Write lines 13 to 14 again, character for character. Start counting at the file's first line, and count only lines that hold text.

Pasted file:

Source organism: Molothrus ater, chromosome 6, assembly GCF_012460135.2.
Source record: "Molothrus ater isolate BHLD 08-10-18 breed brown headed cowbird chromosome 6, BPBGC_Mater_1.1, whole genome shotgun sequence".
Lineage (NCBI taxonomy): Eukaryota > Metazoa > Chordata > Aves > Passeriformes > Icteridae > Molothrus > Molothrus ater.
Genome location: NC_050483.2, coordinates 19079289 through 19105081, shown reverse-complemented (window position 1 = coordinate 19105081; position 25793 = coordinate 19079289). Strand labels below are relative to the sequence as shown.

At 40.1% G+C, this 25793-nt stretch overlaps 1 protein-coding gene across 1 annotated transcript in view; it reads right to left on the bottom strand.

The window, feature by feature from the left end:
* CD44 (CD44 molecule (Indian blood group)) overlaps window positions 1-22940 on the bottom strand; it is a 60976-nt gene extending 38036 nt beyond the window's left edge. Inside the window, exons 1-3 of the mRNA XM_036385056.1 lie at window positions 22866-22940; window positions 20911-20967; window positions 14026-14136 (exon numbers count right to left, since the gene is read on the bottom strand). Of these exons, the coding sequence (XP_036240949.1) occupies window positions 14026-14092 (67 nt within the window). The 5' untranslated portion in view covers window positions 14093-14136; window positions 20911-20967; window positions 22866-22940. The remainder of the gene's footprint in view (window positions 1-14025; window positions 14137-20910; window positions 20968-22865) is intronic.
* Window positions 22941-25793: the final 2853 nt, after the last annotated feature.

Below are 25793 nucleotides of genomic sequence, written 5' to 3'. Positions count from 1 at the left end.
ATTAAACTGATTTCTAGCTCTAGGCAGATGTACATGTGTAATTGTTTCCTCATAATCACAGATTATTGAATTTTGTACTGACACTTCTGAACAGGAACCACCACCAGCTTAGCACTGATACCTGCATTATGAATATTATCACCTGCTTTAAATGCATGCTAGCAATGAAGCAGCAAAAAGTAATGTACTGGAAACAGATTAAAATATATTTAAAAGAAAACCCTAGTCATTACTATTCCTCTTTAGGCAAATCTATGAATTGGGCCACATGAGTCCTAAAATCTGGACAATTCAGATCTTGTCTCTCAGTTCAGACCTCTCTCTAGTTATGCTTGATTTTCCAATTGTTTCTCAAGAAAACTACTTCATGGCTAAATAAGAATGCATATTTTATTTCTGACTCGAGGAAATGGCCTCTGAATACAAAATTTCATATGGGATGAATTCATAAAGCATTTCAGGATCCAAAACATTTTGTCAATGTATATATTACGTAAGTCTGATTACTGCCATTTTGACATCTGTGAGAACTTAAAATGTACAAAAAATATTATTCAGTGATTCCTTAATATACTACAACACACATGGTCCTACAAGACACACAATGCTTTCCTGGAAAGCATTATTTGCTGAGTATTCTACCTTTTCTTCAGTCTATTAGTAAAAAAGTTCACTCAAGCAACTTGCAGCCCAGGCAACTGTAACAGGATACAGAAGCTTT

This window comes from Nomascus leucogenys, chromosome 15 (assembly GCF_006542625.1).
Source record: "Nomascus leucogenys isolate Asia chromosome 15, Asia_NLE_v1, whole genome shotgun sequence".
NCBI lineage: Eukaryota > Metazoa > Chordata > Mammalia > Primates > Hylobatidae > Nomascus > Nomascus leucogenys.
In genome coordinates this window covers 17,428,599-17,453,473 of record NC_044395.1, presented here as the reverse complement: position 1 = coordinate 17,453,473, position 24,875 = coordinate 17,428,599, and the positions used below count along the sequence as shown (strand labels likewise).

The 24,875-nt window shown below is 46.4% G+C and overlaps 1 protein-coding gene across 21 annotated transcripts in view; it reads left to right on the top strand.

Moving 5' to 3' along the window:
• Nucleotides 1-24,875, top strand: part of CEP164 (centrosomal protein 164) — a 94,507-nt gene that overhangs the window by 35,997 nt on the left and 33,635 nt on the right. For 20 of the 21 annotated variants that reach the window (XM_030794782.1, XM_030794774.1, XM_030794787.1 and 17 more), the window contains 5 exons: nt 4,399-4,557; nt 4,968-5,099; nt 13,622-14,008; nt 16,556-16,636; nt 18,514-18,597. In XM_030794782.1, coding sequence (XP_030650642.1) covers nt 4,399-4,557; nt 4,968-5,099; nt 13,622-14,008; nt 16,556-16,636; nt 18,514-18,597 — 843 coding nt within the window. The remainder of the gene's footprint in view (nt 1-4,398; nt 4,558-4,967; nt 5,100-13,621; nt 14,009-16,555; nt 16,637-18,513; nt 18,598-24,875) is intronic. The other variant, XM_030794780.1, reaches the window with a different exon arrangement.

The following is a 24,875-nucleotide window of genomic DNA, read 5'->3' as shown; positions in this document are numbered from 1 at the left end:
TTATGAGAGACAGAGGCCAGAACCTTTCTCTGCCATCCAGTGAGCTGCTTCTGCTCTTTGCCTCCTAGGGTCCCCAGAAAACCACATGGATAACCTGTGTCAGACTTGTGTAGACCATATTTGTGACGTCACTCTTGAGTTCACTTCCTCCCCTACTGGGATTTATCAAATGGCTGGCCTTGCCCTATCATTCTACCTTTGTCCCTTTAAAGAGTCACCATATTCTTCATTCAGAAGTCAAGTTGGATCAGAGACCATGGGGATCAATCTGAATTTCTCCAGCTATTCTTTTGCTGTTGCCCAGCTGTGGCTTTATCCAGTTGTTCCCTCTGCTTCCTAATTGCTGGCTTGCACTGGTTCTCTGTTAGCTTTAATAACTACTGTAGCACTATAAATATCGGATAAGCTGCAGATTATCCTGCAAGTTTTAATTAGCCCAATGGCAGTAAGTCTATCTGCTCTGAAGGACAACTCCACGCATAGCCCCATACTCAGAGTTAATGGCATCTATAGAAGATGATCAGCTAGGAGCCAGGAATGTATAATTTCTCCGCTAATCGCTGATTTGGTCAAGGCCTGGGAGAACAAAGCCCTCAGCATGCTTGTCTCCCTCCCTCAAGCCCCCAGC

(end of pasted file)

NCBI lineage: Eukaryota > Metazoa > Chordata > Mammalia > Primates > Hylobatidae > Nomascus > Nomascus leucogenys.
In genome coordinates this window covers 17,428,599-17,453,473 of record NC_044395.1, presented here as the reverse complement: position 1 = coordinate 17,453,473, position 24,875 = coordinate 17,428,599, and the positions used below count along the sequence as shown (strand labels likewise).